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Why Builder Lumber Prices Remain Higher than Headlines Suggest

*The following blog uses information from NAHB’s article on the subject. We credit NAHB for providing us with this information.

According to the NAHB, lumber prices have declined approximately 56% since May 10, 2021. While that seems like good news at first glance, on closer inspection it becomes clear that the situation is still less than ideal for the construction industry. In fact, the NAHB states, “While the price of framing lumber has dropped roughly 50% over the past seven weeks according to Random Lengths, prices paid by builders have declined by a fraction of that amount.”

To better understand these differences in price, we should first learn about the Lumber Supply Chain itself. Typically, the supply chain for dimensional lumber has five stages:

  1. Forest – Timber is harvested from the forest and shipped to a sawmill.
  2. Sawmill – Saw logs are cut to dimension at the mill and shipped to a distributor.
  3. Wholesaler – The wholesaler delivers to lumber retailers such as lumberyards and building materials suppliers.
  4. Retailer – Customers purchase the product to use as a production input.
  5. End-User – The end-user (Ex. Home Builder) constructs a home.

Sources of Price Timing Differences

Builders should be asking the question, “Why are lumber prices supposedly decreasing while my price stays the same?”. This is likely due to a dealers’ inventory carrying costs as well as the potentially large differences between the price at which inventory is bought and sold. Essentially, the price is decreasing so rapidly that by the time wholesalers sell the lumber to retailers/end-users, the price has already decreased again. This makes it almost impossible for wholesalers to make a profit at the price they paid for the lumber.

The following information from the NAHB touches on more sources of price timing differences:

“To maintain margins, retailers and wholesalers do their best to buy low and sell high. At the very least, they try to avoid buying high and selling low, which happens to be the biggest risk in an environment of rapidly falling prices. For example, had a lumberyard quoted a client at prevailing prices two weeks ago, it would be taking a 25% loss relative to current pricing. Thus, a supplier that quotes clients at current market prices will consistently lose money when prices are falling.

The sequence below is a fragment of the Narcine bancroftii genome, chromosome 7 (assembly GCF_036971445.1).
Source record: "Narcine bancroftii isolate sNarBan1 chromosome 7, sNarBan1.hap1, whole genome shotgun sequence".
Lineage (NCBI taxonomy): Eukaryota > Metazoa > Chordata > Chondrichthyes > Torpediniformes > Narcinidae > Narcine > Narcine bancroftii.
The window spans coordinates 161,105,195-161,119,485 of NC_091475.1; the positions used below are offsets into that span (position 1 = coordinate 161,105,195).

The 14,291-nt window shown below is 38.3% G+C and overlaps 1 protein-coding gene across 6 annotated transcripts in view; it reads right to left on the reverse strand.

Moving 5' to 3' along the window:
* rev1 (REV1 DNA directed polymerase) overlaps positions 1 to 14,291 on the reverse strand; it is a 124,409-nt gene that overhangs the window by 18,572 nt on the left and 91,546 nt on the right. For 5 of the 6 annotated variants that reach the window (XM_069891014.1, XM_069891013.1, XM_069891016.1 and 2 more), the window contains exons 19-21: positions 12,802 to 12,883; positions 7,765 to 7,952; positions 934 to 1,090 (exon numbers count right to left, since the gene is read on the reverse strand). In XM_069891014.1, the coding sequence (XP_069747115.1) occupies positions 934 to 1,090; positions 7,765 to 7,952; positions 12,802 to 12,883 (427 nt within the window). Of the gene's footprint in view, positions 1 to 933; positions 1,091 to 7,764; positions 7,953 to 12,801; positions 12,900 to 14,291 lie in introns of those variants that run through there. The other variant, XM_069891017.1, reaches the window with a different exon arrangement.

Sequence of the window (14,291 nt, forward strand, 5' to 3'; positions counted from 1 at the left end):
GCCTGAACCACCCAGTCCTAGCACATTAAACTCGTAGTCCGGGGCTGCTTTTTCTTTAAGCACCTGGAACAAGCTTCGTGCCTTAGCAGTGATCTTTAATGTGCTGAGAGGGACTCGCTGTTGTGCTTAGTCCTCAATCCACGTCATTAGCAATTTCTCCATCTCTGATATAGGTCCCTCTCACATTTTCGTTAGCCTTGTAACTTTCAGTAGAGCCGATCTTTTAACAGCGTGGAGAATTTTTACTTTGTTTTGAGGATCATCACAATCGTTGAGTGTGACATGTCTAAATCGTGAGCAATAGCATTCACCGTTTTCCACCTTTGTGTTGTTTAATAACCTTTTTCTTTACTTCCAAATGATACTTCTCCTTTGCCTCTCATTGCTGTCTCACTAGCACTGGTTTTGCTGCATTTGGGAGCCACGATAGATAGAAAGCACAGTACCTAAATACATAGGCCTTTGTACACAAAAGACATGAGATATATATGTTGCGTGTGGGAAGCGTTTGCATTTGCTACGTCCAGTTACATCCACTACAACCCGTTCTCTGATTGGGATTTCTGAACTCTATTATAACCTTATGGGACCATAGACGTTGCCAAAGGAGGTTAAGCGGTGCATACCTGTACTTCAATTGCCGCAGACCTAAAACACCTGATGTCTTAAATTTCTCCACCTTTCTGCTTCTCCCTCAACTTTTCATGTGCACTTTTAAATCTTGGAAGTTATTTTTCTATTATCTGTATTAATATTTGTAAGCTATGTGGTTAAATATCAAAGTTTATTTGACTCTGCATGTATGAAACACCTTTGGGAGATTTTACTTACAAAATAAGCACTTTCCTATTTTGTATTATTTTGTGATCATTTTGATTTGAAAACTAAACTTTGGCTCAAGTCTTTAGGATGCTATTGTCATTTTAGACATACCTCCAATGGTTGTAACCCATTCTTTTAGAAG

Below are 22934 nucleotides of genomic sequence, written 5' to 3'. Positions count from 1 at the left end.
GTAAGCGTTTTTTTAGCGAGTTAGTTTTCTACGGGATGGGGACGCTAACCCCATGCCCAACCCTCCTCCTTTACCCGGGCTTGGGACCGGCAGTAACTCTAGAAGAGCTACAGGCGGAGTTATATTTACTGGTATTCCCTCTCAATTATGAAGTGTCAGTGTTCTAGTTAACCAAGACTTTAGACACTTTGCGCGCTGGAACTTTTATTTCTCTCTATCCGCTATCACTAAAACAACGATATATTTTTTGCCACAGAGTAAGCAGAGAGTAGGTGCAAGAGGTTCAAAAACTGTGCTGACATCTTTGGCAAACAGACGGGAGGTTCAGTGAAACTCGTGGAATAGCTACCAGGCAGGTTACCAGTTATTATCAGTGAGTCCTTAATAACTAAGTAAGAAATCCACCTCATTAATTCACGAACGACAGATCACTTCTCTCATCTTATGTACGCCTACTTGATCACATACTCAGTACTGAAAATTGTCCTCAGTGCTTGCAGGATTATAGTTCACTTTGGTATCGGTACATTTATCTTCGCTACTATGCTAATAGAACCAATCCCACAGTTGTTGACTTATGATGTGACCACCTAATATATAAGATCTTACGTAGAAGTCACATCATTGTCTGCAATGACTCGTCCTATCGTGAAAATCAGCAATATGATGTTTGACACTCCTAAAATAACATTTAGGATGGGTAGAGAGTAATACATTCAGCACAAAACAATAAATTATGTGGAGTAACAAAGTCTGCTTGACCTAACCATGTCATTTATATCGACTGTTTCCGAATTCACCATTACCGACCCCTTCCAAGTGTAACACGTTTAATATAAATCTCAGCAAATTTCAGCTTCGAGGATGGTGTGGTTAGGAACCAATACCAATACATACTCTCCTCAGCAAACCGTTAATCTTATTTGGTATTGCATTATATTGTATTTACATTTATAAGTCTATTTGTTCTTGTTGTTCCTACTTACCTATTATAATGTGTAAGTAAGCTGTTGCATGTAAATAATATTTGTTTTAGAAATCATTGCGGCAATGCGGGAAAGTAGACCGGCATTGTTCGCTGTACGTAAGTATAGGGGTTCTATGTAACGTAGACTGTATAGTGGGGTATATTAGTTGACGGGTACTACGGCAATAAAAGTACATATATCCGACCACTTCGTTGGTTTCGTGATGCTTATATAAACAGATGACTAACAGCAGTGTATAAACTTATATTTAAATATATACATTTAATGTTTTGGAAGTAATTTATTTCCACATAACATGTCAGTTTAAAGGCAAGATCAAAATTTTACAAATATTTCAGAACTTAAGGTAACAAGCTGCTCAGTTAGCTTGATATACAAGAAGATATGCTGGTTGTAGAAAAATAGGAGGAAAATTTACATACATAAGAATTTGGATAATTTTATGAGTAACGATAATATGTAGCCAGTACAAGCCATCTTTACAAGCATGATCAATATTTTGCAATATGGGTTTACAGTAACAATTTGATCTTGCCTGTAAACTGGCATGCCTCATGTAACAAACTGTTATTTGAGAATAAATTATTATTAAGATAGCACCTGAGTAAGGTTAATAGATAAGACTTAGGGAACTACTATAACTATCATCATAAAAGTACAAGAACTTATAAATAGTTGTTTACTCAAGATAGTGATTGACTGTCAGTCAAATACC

Suppliers’ inventories will also tend to be tighter during periods of falling prices. Whatever inventory the business has on hand was expensive relative to current prices. This gives wholesalers and retailers incentive to run through that inventory while they can still get close to what they paid for it — and doing so without souring relationships with customers. And for reasons stated above, they will be “trigger shy” to buy more lumber than they are contractually obligated to provide to customers for fear of ending up with a load of inventory on which they will take a loss.”

When do Lower Prices Reach Builders?

All that is well and good, but when will builders see lower prices on lumber? Our hope is that builders will start seeing consistent price relief once the mill prices substantially decrease for an extended period. This process could take anywhere from a few weeks to a couple of months, depending on the rate and consistency of price decreases.

The timing of this process can vary depending on the builder size, supplier size, and the builder-supplier relationship. As is to be expected, the home building industry is one that is dependent on relationships.  The NAHB spoke on the value of these relationships, “The length and quality of a builder-vendor relationship can positively affect how soon the builder is quoted lower lumber prices.”

Why do Builders’ Lumber Costs Increase with Market Prices?

To avoid any discrepancies, we will be using the portion directly from the NAHB Article:

“In contrast to the dynamics of an environment with falling prices, higher prices reach builders with a much smaller lag when market prices are increasing. The same forces that lead to large lags relative to mill prices on the way down can help explain why builders’ lumber costs may increase in tandem with mill prices.

Wholesalers tend to be “trigger happy” when prices skyrocket. As the cost of their inventory is low relative to cash prices during these periods, they will quote at or near current market prices. The environment is one in which wholesalers are assured to buy low and sell high.

However, wholesalers cannot predict when a bull market is going to end and buy their lumber according to how likely they believe it will last. As different buyers may have different forecasts, disparities in purchasing behavior can arise. A wholesaler that assumes lumber prices will keep rising for two months will buy more inventory than one assuming the run will last for two weeks.

Retailers generally have less buying power than wholesalers have selling power. In such a scenario, the retailer (e.g., lumberyard) is said to be a “price taker.” As a result, their inventory costs tend to increase in step with market prices. These higher costs are passed on to builders in order to maintain positive operating margins. Thus, lumber retailers are less likely than wholesalers to realize outsized profits when prices are rising.”

For more information on the decreasing lumber prices and how that affects builders, please contact an Insurance People Risk Advisor or follow this link to NAHB’s blog on the subject.